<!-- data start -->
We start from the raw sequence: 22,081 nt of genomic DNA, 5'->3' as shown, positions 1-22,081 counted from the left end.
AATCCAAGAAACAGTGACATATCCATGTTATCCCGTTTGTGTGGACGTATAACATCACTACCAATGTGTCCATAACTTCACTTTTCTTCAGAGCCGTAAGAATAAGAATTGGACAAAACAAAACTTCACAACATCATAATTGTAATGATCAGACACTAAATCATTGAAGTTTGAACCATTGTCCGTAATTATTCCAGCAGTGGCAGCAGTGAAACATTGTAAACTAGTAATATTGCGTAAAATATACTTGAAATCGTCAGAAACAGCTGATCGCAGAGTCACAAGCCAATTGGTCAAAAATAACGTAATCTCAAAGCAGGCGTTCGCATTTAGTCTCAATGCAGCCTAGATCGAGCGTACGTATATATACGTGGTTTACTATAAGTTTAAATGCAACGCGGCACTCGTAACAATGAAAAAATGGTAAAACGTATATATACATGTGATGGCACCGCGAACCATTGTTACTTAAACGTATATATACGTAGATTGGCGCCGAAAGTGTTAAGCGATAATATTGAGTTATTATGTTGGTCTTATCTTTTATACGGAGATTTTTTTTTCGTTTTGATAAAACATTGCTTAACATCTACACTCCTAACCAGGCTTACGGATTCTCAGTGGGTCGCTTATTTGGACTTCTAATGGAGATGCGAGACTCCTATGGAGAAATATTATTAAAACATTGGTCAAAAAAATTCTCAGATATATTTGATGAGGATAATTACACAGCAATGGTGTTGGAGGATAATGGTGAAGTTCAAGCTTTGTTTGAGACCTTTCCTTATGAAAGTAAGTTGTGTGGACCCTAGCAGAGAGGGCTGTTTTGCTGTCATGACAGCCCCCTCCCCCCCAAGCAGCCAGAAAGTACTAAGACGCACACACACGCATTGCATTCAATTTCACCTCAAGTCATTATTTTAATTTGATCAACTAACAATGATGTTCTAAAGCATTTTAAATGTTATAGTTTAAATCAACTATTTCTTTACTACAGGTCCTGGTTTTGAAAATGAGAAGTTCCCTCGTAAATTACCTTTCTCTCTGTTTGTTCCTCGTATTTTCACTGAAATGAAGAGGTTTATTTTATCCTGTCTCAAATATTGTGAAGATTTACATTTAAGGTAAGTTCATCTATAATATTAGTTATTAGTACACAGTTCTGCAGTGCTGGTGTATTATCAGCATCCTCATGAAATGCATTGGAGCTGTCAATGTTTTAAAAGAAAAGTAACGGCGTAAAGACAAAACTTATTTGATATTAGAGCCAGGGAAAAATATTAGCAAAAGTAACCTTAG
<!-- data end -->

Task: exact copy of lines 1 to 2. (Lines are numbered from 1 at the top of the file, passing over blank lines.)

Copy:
We start from the raw sequence: 22,081 nt of genomic DNA, 5'->3' as shown, positions 1-22,081 counted from the left end.
AATCCAAGAAACAGTGACATATCCATGTTATCCCGTTTGTGTGGACGTATAACATCACTACCAATGTGTCCATAACTTCACTTTTCTTCAGAGCCGTAAGAATAAGAATTGGACAAAACAAAACTTCACAACATCATAATTGTAATGATCAGACACTAAATCATTGAAGTTTGAACCATTGTCCGTAATTATTCCAGCAGTGGCAGCAGTGAAACATTGTAAACTAGTAATATTGCGTAAAATATACTTGAAATCGTCAGAAACAGCTGATCGCAGAGTCACAAGCCAATTGGTCAAAAATAACGTAATCTCAAAGCAGGCGTTCGCATTTAGTCTCAATGCAGCCTAGATCGAGCGTACGTATATATACGTGGTTTACTATAAGTTTAAATGCAACGCGGCACTCGTAACAATGAAAAAATGGTAAAACGTATATATACATGTGATGGCACCGCGAACCATTGTTACTTAAACGTATATATACGTAGATTGGCGCCGAAAGTGTTAAGCGATAATATTGAGTTATTATGTTGGTCTTATCTTTTATACGGAGATTTTTTTTTCGTTTTGATAAAACATTGCTTAACATCTACACTCCTAACCAGGCTTACGGATTCTCAGTGGGTCGCTTATTTGGACTTCTAATGGAGATGCGAGACTCCTATGGAGAAATATTATTAAAACATTGGTCAAAAAAATTCTCAGATATATTTGATGAGGATAATTACACAGCAATGGTGTTGGAGGATAATGGTGAAGTTCAAGCTTTGTTTGAGACCTTTCCTTATGAAAGTAAGTTGTGTGGACCCTAGCAGAGAGGGCTGTTTTGCTGTCATGACAGCCCCCTCCCCCCCAAGCAGCCAGAAAGTACTAAGACGCACACACACGCATTGCATTCAATTTCACCTCAAGTCATTATTTTAATTTGATCAACTAACAATGATGTTCTAAAGCATTTTAAATGTTATAGTTTAAATCAACTATTTCTTTACTACAGGTCCTGGTTTTGAAAATGAGAAGTTCCCTCGTAAATTACCTTTCTCTCTGTTTGTTCCTCGTATTTTCACTGAAATGAAGAGGTTTATTTTATCCTGTCTCAAATATTGTGAAGATTTACATTTAAGGTAAGTTCATCTATAATATTAGTTATTAGTACACAGTTCTGCAGTGCTGGTGTATTATCAGCATCCTCATGAAATGCATTGGAGCTGTCAATGTTTTAAAAGAAAAGTAACGGCGTAAAGACAAAACTTATTTGATATTAGAGCCAGGGAAAAATATTAGCAAAAGTAACCTTAG